A third U.S. citizen was on board the Germanwings flight that crashed in the French Alps this week, the U.S. State Department said on Wednesday.

Investigators have extracted cockpit voice recordings from one of the black boxes of the Airbus plane that smashed into the Alps and expect to have a read-out of their content within days, an official said on Wednesday.
Investigators say have cockpit voice recordings from crashed Airbus
The casing of a second black box has been found but not the box itself, French President Francois Hollande said as he came to the remote Alpine region with the leaders of Germany and Spain leaders to pay tribute to the 150 victims of Tuesday's crash.
"We just have been able to extract a useable audio data file," Remi Jouty, director of France's BEA air incident investigator told a news conference at its headquarters outside Paris.
But it was too early to draw any conclusions about the causes of the crash, he said.
"Detailed work will be carried on the file to interpret the voices and sounds that can be heard on the file," he said, adding that he expected to have more analysis of the voices in "a matter of days".
Jouty declined to give details of the recordings. While stressing it was too early to form a clear picture, he said the crash scenario did not appear to be linked to depressurisation and he ruled out a mid-air explosion having taken place.
Most of the victims are German or Spanish, including 16 German schoolchildren returning to Duesseldorf airport after a trip to the Barcelona region.
Hollande, Merkel and Rajoy thanked search teams and met residents in the village of Seyne-les-Alpes, where the salvaging operation has been set up.
"Dear Angela, dear Mariano, rest assured ... we will find out everything," a visibly moved Hollande told German Chancellor Angela Merkel and Spanish Prime Minister Mariano Rajoy, pledging to get to the bottom of what caused the crash. "France stands by you."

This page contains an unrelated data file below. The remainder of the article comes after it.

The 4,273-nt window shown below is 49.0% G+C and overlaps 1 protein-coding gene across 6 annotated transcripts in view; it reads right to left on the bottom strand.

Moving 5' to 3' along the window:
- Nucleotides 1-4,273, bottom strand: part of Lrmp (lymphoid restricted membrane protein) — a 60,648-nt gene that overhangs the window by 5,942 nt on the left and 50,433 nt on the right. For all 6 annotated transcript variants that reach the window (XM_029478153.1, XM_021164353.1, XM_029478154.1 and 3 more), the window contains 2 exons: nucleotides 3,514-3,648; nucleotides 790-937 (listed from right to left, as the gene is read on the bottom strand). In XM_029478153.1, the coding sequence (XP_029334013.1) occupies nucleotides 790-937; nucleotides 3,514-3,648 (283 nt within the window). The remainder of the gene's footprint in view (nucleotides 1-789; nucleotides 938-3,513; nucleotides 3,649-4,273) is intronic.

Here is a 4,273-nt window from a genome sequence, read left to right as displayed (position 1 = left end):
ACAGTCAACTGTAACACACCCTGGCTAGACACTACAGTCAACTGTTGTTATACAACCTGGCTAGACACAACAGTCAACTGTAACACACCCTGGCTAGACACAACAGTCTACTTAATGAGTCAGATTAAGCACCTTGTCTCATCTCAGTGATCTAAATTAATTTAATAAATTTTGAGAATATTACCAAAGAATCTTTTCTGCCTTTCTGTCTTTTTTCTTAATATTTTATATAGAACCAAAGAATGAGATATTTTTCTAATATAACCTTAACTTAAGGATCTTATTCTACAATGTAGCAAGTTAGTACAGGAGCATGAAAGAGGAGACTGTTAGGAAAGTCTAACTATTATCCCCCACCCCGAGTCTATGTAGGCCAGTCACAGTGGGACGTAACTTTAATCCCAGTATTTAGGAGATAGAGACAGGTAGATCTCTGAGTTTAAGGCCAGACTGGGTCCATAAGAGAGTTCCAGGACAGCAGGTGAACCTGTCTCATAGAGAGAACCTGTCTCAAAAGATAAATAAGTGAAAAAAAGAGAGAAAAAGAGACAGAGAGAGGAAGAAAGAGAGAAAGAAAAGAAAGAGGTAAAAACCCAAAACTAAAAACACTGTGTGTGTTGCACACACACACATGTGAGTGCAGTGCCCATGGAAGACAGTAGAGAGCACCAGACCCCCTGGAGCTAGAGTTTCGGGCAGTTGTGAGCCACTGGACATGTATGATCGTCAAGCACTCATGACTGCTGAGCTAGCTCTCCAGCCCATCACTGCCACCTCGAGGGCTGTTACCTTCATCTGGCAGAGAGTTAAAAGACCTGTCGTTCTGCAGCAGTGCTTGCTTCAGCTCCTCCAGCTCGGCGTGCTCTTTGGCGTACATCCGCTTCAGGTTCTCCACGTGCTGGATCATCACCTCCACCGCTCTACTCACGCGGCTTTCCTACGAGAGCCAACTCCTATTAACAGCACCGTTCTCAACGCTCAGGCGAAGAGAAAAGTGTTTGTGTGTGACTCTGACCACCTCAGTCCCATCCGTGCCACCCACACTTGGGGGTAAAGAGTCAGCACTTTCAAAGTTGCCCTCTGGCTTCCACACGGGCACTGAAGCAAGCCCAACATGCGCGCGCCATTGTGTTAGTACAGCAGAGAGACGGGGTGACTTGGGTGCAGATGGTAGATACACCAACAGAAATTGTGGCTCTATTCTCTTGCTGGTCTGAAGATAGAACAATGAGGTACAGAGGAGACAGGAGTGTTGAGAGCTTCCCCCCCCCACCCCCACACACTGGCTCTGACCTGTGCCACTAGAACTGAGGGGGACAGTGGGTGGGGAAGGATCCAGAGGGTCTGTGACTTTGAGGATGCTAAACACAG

Merkel replied: "It feels good that in a difficult hour like this that we’re standing so closely together in friendship. Dear Francois, I’d like to say to you a heartfelt ‘thank you’ in the name of millions of Germans who are deeply appreciative of this German-Franco friendship."
Hollande and Merkel had earlier flown over the nearby ravine where the Germanwings airliner came down.
Germanwings said 72 Germans were killed in Tuesday's crash, the first major air passenger disaster on French soil since the 2000 Concorde accident just outside Paris. Spanish officials said 51 Spaniards were among the victims.
A simple tribute ceremony took place on a site with a view in the distance of the mountain against which the Airbus crashed. French officials arranged it to give the families a mental image of the area in which their relatives died.
Earlier, Lufthansa said it could not explain why the Airbus run by its low-cost Germanwings unit crashed. Investigators said the remoteness of the crash site meant it could be days before a clear picture of the tragedy emerged.
However they said the fact that debris was restricted to a small area showed the A320 was not likely to have exploded in mid-air, suggesting a terrorist attack was not to blame.